But access alone is not enough without also looking at participation. There are generational, racial and gender barriers to address when it comes to retirement readiness. For example, Black and Hispanic households approaching retirement have <50% of the wealth of a typical white household5, while median 401(k) balances for women are two-thirds that for men.6

To advance equity within their plans, plan sponsors are increasingly leaning on trusted tools and turning to new-age solutions to increase participation and retirement readiness among their full participant population. Plan sponsors who have implemented trusted tools like auto-enrollment and auto-escalation are measuring and managing effectively with an eye toward the impact of undersaved participants. Plan sponsors are increasingly considering investment solutions, like those that offer lifetime income, as well as complementary financial benefits, like emergency savings programs and student debt payment matching (both notable provisions in SECURE 2.0), to help close the gap.

4. Sustainability in a DC framework

The Department of Labor’s final rule on Prudence and Loyalty in Selecting Plan Investments and Exercising Shareholder Rights clarifies that ERISA plan fiduciaries can, but are not required to, consider the economic effects of environmental, social and governance (ESG) factors as part of a prudent decision-making process, including in their selection of a plan’s qualified default investment alternative (QDIA).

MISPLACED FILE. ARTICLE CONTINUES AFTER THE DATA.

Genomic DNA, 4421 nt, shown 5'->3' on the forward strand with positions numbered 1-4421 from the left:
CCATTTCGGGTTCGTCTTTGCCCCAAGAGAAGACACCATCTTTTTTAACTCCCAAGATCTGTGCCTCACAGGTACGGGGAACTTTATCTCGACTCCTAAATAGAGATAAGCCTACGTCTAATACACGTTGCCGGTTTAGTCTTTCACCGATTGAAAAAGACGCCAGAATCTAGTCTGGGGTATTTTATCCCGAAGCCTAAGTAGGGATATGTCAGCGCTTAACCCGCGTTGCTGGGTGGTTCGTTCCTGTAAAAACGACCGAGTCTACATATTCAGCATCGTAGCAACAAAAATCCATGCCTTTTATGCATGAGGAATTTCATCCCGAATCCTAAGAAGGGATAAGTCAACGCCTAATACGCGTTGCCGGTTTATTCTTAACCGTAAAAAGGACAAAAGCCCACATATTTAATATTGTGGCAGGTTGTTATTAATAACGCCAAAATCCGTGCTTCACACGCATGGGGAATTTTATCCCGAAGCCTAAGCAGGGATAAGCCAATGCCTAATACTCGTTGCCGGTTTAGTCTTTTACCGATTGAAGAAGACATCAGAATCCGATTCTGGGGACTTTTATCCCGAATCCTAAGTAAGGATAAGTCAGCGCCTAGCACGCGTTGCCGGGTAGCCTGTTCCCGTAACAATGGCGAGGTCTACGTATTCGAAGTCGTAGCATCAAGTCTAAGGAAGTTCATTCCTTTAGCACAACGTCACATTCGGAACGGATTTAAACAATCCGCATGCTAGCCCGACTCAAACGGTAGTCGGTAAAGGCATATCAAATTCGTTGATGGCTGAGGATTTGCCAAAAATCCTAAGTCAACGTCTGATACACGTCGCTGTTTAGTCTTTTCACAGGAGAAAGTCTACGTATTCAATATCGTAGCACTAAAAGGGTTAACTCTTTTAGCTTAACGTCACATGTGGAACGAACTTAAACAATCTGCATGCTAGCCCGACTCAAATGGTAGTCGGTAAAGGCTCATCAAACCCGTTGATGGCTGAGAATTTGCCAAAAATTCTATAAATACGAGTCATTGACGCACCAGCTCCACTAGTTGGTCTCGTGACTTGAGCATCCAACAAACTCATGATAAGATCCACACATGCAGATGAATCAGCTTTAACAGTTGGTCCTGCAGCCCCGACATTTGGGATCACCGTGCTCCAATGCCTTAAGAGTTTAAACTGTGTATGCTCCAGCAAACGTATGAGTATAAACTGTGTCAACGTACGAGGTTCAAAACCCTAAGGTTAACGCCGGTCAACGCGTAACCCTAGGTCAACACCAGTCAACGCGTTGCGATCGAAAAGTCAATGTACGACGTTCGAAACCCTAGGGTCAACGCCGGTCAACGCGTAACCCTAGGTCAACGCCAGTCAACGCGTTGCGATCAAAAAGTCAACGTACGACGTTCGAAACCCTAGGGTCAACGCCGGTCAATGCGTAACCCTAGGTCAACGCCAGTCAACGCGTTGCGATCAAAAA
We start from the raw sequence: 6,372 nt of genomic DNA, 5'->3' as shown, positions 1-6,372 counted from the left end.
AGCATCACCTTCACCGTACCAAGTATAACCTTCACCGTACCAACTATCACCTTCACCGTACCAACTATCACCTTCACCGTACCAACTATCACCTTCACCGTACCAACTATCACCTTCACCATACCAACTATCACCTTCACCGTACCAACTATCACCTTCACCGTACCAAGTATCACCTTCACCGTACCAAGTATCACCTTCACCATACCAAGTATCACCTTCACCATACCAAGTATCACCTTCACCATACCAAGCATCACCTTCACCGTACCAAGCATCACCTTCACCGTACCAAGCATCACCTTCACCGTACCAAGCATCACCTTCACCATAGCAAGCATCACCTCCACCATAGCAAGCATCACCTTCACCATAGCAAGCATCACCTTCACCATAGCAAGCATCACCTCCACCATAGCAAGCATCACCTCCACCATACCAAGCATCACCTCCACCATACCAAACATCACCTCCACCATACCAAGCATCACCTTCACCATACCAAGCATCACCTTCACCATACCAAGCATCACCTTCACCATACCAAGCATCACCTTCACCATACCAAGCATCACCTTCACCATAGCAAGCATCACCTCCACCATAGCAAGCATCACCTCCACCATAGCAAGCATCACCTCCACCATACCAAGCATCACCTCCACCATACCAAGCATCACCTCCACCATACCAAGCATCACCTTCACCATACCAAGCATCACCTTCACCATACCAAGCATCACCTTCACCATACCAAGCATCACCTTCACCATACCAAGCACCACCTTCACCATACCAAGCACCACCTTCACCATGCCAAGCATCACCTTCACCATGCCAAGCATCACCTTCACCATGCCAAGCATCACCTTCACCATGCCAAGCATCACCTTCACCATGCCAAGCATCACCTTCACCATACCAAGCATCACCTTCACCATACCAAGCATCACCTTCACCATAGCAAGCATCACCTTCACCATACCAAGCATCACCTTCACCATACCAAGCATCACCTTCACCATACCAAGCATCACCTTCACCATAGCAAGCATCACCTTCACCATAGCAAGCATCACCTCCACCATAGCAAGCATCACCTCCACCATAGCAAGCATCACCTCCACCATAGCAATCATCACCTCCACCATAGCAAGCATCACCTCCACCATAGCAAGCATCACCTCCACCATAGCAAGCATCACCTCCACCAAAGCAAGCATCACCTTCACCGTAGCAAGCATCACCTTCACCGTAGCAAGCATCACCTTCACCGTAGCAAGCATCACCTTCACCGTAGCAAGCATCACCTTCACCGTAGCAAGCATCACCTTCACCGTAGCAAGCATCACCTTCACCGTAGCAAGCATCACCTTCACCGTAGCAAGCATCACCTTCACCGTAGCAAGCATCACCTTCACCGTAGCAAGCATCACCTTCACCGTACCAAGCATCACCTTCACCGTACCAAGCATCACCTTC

While the decision to consider material ESG factors in investment decision-making process must first and foremost be based on one’s fiduciary duty of prudence and loyalty, participant preferences may also be taken into mind. From the participants’ perspective, there is interest in these options, particularly from younger generations. BlackRock’s 2022 Read on Retirement survey found that 78% of participants believe it is at least somewhat important to have sustainable investment options within the plan, with 47% of Gen Z and 38% of Millennial respondents reporting that having sustainable investment options is very important.

For plan fiduciaries who are considering evaluating material ESG factors as part of their prudent process, determining the plan’s objective for doing so and taking an inventory of the current lineup to understand where the plan may already have exposure to ESG factors can be a useful first step. From there, plan fiduciaries have a range of investment options to consider, from ESG-integrated investments7, to investment options that incorporate sustainable objectives in the core menu, to maximizing participant access to ESG factors via the QDIA.

The bottom line

As we look ahead in 2023, we can build on what we’ve learned over the past three years through events such as the pandemic, market volatility and inflation, just to name a few. Challenging times often force new solutions. For the retirement industry, those changes could ultimately help lead to more savings options and better retirement security.